I love two men. I screw two men. I am in a relationship with them both, and they are both aware there is another. That is all they need to know, that is all I let them know. They don’t need to know a name; they don’t need to know anything but that they are not alone in my heart.
They have accepted the situation. Stewart, because his life is too busy for the sort of obligations that are required in a relationship. Paul, because he loves me too much to tell me no. And because my sexual appetite is such that one man has trouble keeping up.
So we exist, two parallel relationships, each running their own course, with no need for intersection or conflict. It works for us, for them, and for me. I don’t expect it to be a long-term situation. I know there is an expiration date on the easy perfection of our lives.
I should have paid more attention, should have looked around and noticed the woman who watched it all. She sat in the background and waited, tried to figure me out. Saw my two relationships, the love between us, and the moment that it all fell apart.
She hates me.
I don’t even know she exists.
She loves them. I love them.
And they love me.
EVERYTHING else hangs in the balance.
I grew up a charmed child of La Jolla. Nannies wiped my dirty ass, Christmas was spent in Aspen, and school uniforms shared closet space with miniature lines of Dior and Versace. I lived a privileged line between surfer chick and spoiled brat, sandy cheeks and wet bikinis chafing the leather seats of my ice blue BMW convertible. I smoked weed with friends in million dollar mansions with ocean views while our parents cruised the Black Sea. I fucked preppy boys who wore Lacoste and Rolexes and played lacrosse. I was in a bubble of ridiculousness, and grew up thinking that life never said no, credit cards were never declined, and happiness was a given.
Then my father, a hedge fund manager with a minor addiction to cocaine, drove off the manicured edge of a Malibu cliff, to the polished astonishment of a restaurant full of Orange County’s upper society. The fact that his mistress, a surgically enhanced blonde three years older than me, was in the front seat, was hid from no one, and embraced by many of my mom’s arch enemies. They both died, drowned or killed by the cliffs. I didn’t ask for particulars and none were offered up.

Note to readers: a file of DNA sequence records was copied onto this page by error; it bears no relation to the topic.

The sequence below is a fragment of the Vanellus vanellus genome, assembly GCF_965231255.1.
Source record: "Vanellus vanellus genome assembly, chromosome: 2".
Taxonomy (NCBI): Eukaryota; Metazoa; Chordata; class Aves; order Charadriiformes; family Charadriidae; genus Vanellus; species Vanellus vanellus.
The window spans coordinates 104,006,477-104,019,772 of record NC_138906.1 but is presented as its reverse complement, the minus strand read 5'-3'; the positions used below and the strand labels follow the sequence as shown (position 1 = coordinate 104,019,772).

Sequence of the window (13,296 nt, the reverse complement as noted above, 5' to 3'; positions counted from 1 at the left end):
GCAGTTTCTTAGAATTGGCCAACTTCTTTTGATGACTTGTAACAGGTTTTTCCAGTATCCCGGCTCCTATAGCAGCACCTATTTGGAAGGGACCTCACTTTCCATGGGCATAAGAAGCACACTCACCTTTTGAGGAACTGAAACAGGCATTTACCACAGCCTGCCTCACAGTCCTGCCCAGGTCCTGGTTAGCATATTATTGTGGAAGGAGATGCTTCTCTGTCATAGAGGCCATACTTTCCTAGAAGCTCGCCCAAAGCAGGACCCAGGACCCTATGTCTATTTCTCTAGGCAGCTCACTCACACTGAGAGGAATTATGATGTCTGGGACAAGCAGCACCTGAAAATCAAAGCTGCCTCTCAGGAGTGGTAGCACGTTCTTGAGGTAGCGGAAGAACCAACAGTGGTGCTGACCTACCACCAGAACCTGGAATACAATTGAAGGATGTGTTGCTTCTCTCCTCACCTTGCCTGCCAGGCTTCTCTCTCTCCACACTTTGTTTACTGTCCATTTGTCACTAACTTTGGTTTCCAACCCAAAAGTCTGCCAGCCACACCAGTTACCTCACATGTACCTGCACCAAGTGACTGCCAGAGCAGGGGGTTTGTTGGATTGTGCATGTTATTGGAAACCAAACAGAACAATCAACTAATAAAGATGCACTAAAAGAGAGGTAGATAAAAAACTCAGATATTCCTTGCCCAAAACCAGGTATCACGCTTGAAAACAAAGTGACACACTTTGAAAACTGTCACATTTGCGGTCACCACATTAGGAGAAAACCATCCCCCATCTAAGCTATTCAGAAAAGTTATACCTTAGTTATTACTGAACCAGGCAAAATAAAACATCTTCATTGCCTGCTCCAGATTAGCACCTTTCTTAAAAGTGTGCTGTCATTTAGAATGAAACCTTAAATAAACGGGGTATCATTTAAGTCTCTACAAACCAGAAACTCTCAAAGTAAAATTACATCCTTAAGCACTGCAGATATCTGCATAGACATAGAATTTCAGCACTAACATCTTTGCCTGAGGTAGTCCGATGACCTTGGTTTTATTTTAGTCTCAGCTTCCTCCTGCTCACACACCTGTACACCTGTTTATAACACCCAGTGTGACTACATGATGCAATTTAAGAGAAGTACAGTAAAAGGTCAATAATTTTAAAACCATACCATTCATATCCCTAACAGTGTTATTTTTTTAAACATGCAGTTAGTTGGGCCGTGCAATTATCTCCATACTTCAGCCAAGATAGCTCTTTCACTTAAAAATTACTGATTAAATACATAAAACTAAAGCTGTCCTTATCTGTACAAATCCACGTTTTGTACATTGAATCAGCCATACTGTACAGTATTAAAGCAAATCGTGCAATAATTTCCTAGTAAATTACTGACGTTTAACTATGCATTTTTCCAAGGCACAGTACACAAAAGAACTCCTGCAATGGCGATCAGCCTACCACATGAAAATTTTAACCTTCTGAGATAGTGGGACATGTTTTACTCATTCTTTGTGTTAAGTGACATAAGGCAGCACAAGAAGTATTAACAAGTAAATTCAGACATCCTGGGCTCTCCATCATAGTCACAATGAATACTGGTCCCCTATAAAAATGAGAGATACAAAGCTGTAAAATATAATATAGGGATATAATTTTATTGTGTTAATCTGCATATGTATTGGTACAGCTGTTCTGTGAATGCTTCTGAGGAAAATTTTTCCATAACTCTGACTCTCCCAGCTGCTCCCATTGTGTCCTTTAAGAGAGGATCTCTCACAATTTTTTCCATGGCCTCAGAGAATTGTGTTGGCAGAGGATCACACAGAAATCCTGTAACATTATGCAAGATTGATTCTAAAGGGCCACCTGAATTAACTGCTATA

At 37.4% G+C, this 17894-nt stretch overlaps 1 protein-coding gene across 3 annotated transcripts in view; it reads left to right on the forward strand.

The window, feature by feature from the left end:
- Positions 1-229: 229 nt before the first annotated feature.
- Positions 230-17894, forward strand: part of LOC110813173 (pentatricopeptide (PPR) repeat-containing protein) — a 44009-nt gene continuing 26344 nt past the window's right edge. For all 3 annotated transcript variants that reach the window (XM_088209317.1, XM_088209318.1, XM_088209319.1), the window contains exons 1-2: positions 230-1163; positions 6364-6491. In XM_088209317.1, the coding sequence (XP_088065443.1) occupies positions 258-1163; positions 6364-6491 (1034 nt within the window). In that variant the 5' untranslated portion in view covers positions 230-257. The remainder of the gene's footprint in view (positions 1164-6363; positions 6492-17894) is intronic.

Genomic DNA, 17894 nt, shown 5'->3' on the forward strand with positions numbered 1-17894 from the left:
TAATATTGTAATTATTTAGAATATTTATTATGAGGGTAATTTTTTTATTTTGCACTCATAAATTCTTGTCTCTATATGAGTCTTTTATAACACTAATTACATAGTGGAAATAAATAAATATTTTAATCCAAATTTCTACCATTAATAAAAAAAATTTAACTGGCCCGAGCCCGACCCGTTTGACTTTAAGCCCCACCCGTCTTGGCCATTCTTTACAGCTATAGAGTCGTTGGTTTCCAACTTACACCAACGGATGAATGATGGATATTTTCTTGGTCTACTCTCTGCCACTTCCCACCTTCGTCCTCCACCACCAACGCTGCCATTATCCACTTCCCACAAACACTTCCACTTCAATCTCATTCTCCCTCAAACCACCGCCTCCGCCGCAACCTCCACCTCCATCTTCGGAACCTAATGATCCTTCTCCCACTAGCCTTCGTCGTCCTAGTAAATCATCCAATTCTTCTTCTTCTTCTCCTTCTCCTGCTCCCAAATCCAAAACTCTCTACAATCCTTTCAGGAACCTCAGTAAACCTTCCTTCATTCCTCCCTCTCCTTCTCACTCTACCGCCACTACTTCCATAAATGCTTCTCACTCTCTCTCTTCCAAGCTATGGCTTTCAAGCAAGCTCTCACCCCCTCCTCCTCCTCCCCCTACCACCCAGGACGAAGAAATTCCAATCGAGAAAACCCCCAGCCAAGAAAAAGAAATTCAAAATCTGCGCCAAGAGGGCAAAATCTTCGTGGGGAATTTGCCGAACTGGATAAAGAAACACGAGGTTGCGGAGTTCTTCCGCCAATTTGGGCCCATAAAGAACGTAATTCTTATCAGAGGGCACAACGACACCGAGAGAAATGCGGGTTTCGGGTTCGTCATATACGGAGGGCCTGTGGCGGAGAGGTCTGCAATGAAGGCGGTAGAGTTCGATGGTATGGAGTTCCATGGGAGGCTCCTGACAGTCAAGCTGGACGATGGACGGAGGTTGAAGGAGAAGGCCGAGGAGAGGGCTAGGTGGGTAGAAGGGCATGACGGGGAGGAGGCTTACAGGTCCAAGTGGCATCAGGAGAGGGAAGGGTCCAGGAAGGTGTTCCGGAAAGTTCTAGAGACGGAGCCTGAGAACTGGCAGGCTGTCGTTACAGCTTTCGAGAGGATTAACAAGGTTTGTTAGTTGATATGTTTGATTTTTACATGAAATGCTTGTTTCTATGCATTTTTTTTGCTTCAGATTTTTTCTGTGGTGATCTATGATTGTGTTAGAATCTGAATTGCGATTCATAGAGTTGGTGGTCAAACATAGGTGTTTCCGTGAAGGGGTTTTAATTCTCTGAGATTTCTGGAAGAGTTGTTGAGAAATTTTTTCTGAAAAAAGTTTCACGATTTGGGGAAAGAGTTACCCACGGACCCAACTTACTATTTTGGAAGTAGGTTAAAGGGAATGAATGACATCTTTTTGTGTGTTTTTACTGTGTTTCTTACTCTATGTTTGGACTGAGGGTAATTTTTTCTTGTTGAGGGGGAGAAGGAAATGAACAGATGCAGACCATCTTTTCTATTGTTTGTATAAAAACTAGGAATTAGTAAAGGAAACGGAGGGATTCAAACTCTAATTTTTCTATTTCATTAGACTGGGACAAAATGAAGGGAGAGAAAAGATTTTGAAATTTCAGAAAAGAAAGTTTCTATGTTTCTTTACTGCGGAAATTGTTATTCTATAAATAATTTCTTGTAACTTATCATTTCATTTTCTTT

Perfection, in that moment, became flawed and fragile. I never took anything for granted again.
Our money lasted another ten months, ‘til the fat mortgage, civil lawsuits and attorneys took it all. I spent my senior year in the public high school, my BMW repossessed, my school uniforms left in the closet of a home that the bank quickly seized. I was unceremoniously dumped into normality, courtesy of a mother fighting her own depression. If I had still had a cell phone at that moment in time, I can assure you that my lifelong ‘friends’ would not have answered my call.
Looking back, I see the turning point that occurred at that moment in time. I miss my father, despite his shortcomings and mistakes. I loved him, I have pieces of him throughout my personality. But the person that I was becoming? The type of individual that easy wealth and never-told-no parenting breeds? I was a bitch. A self-assured, my-way-or-the-highway, bitch. I didn’t appreciate what I had and demanded more at every turn. I am grateful that I got kicked in the ass. That I had a taste of reality before I traveled too far and that persona became permanent.
That happened to my mother. She was raised in those twenty-thousand square foot mansions, she was given everything she ever wanted, right up until the moment that it all disappeared. She drowned herself in top-shelf martinis we couldn’t afford, refusing to cook, clean, or pay bills – her breeding too great for such blue-collar work. I became the adult, she became the child, and we sank further and further in life until I moved out and she found a man. Now she is the wife and full-time dependent of Maurice Fulton, an old man who she can’t possibly love, one who keeps her groomed and outfitted in his big house and keeps her glass filled. I speak to her occasionally, when I get the sadistic urge to see what an society-bred alcoholic sounds like.
Family is one thing I have in common with my men. We are all loners, floating through life unattached, except to each other. We don’t talk about our pasts, our lack of familial ties. There is no point in dwelling on the darkness. Not when our new life is full of such life.